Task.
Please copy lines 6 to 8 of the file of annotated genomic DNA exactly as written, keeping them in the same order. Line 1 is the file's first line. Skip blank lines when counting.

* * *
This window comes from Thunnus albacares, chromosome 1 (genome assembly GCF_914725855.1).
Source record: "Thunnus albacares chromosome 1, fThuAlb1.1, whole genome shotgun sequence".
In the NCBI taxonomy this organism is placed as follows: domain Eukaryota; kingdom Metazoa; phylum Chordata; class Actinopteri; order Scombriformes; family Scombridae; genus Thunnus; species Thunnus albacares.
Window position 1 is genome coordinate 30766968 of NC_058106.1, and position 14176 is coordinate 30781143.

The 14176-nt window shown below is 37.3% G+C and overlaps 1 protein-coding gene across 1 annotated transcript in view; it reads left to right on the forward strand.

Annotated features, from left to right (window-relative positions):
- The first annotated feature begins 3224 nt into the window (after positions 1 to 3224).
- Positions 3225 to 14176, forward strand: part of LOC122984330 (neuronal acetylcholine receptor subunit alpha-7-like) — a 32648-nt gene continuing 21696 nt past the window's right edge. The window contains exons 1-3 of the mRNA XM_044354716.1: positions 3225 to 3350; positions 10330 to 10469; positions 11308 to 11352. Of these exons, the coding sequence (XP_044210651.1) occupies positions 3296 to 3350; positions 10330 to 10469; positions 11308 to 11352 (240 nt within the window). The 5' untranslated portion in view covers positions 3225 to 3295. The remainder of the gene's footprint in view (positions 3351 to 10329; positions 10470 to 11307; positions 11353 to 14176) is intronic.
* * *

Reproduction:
Annotated features, from left to right (window-relative positions):
- The first annotated feature begins 3224 nt into the window (after positions 1 to 3224).
- Positions 3225 to 14176, forward strand: part of LOC122984330 (neuronal acetylcholine receptor subunit alpha-7-like) — a 32648-nt gene continuing 21696 nt past the window's right edge. The window contains exons 1-3 of the mRNA XM_044354716.1: positions 3225 to 3350; positions 10330 to 10469; positions 11308 to 11352. Of these exons, the coding sequence (XP_044210651.1) occupies positions 3296 to 3350; positions 10330 to 10469; positions 11308 to 11352 (240 nt within the window). The 5' untranslated portion in view covers positions 3225 to 3295. The remainder of the gene's footprint in view (positions 3351 to 10329; positions 10470 to 11307; positions 11353 to 14176) is intronic.